We use nothing except food grade diatomaceous earth (must be food grade) and sprinkle a little
on their food every day. 1/2 tsp maybe.
Have been doing it for years. Even use it on all the outdoor pets and animals. Works better than anything else and will never make the animal sick.
You can bathe cats and dogs in the original blue Dawn dish washing liquid which will kill the fleas on contact and that'll bring instant relief. The DE will kill all the worms and any internal parasite. You can also sprinkle and rub in the DE on the animal's fur being careful not to breathe it in.
We had a lady vet who was more interested in the animals than she was making money and she steered us in the right direction about 5 years ago.
You will never need any of that Advantage stuff which really isn't all that good for any animal anyway according to her.
Hope this helps a lot of people out there who are having the same problem with their pets and animals. You'd think every pet store would be selling it, but I guess it just doesn't cost enough and they don't make as much money. What else can we think when DE works so great?
In addition to finding out from the vet what kind of worm it is, you'll not only have to treat the fleas on the cats with Dawn, but you also have to treat their environment. And it's best to do it all in one day. You need to treat the house and also the yard with something designed to kill fleas. Your local pet store can help you with that. In the house, you should treat their bedding, any furniture or beds or pillows they sleep on, and also the floors. And if you use a vacuum with a bag, throw it out and put in a new one. You'll want to do that every time you vacuum until you're flea free. It's not much fun, but if you don't attack this problem on all fronts at the same time, you'll never get rid of the fleas. Been there, done that. It works. Good luck! :-)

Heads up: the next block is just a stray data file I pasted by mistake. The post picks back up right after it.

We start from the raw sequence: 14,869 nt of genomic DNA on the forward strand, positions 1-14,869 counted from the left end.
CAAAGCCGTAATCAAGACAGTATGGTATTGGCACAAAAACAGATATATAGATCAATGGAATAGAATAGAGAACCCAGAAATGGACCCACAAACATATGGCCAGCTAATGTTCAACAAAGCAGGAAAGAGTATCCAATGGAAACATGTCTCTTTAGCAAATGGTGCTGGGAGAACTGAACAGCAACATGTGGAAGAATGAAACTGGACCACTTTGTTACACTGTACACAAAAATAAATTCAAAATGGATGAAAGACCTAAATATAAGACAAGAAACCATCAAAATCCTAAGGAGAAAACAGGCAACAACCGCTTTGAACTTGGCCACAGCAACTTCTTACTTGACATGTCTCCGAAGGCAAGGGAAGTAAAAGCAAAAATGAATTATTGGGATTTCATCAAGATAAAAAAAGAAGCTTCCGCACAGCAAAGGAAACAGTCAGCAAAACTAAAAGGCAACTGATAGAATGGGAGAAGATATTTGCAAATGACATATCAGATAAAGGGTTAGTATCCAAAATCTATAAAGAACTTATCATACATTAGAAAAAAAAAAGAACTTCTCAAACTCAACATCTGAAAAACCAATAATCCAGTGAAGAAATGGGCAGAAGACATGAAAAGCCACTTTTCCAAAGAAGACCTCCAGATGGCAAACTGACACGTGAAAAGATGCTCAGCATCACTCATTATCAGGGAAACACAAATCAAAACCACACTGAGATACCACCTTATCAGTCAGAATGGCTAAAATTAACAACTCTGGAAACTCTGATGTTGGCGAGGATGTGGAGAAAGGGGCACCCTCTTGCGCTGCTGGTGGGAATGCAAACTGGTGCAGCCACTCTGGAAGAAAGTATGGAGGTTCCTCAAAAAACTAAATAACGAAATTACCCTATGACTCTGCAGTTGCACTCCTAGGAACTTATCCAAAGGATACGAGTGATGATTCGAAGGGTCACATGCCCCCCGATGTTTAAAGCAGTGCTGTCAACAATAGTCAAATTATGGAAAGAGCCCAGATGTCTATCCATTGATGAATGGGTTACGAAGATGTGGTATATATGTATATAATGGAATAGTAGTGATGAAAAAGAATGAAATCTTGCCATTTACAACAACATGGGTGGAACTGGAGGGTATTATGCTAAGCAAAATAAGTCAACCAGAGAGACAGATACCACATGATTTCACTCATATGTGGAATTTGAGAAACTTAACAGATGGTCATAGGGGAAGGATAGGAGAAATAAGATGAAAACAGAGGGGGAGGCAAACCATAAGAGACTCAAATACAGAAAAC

You need Frontline Plus & it lasts approx. 16 wks. I think. It kills eggs also. Advantage only kills mature fleas, leaving the eggs to quickly grow into Matures. Cat quickly has fleas again. But careful, you must get Plus as only Frontline (the original) is same restricted efficacy as Advantage. Profender on neck is good topical Wormer, it kills tapeworms also, an All Wormer, or can't go wrong with Drontal. Supermarkets sell Wormers. Ingredients should be same as Drontal: Praziquantel & Pyrantel Embonate. If giving worm tab in food, cats like every bit dissolved in food. Try and give little bit by little bit. Or Vets will administer for you.
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My cat has tapeworms and I have tried everything. I have used Advantage for the fleas while treating her for the worms and I am at my wits end. This has been going on for 8 months. I love my cat, but am so grossed out I'm thinking of taking her to the pound. I know it sounds bad, but I have tried everything. Any suggestions?